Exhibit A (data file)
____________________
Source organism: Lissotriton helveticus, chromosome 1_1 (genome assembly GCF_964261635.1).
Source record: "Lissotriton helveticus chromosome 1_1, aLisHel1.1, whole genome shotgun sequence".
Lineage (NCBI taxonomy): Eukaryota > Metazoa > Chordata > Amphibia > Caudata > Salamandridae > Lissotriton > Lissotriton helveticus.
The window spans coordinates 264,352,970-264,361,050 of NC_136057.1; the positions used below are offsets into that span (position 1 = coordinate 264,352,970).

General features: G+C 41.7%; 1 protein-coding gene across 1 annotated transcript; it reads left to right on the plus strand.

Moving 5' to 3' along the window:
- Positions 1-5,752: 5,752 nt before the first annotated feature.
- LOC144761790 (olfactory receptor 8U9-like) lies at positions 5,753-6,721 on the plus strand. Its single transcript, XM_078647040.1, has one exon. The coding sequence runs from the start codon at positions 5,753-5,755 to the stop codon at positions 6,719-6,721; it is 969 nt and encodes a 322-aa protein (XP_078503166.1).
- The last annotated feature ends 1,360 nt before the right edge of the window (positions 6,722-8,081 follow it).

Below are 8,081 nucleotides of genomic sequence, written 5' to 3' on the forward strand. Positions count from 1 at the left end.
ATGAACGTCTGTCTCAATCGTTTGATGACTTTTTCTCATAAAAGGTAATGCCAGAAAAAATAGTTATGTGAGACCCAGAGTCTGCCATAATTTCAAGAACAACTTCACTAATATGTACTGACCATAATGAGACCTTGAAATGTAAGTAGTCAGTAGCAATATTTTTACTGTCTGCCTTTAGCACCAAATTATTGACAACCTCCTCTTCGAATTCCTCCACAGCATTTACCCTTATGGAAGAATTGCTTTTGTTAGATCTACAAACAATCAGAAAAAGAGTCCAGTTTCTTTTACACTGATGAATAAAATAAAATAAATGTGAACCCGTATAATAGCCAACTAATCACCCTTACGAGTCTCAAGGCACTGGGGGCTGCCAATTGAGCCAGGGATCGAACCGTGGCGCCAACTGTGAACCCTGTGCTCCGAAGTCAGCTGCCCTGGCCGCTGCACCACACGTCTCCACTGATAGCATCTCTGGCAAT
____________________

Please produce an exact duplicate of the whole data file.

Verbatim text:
Source organism: Lissotriton helveticus, chromosome 1_1 (genome assembly GCF_964261635.1).
Source record: "Lissotriton helveticus chromosome 1_1, aLisHel1.1, whole genome shotgun sequence".
Lineage (NCBI taxonomy): Eukaryota > Metazoa > Chordata > Amphibia > Caudata > Salamandridae > Lissotriton > Lissotriton helveticus.
The window spans coordinates 264,352,970-264,361,050 of NC_136057.1; the positions used below are offsets into that span (position 1 = coordinate 264,352,970).

General features: G+C 41.7%; 1 protein-coding gene across 1 annotated transcript; it reads left to right on the plus strand.

Moving 5' to 3' along the window:
- Positions 1-5,752: 5,752 nt before the first annotated feature.
- LOC144761790 (olfactory receptor 8U9-like) lies at positions 5,753-6,721 on the plus strand. Its single transcript, XM_078647040.1, has one exon. The coding sequence runs from the start codon at positions 5,753-5,755 to the stop codon at positions 6,719-6,721; it is 969 nt and encodes a 322-aa protein (XP_078503166.1).
- The last annotated feature ends 1,360 nt before the right edge of the window (positions 6,722-8,081 follow it).

Below are 8,081 nucleotides of genomic sequence, written 5' to 3' on the forward strand. Positions count from 1 at the left end.
ATGAACGTCTGTCTCAATCGTTTGATGACTTTTTCTCATAAAAGGTAATGCCAGAAAAAATAGTTATGTGAGACCCAGAGTCTGCCATAATTTCAAGAACAACTTCACTAATATGTACTGACCATAATGAGACCTTGAAATGTAAGTAGTCAGTAGCAATATTTTTACTGTCTGCCTTTAGCACCAAATTATTGACAACCTCCTCTTCGAATTCCTCCACAGCATTTACCCTTATGGAAGAATTGCTTTTGTTAGATCTACAAACAATCAGAAAAAGAGTCCAGTTTCTTTTACACTGATGAATAAAATAAAATAAATGTGAACCCGTATAATAGCCAACTAATCACCCTTACGAGTCTCAAGGCACTGGGGGCTGCCAATTGAGCCAGGGATCGAACCGTGGCGCCAACTGTGAACCCTGTGCTCCGAAGTCAGCTGCCCTGGCCGCTGCACCACACGTCTCCACTGATAGCATCTCTGGCAAT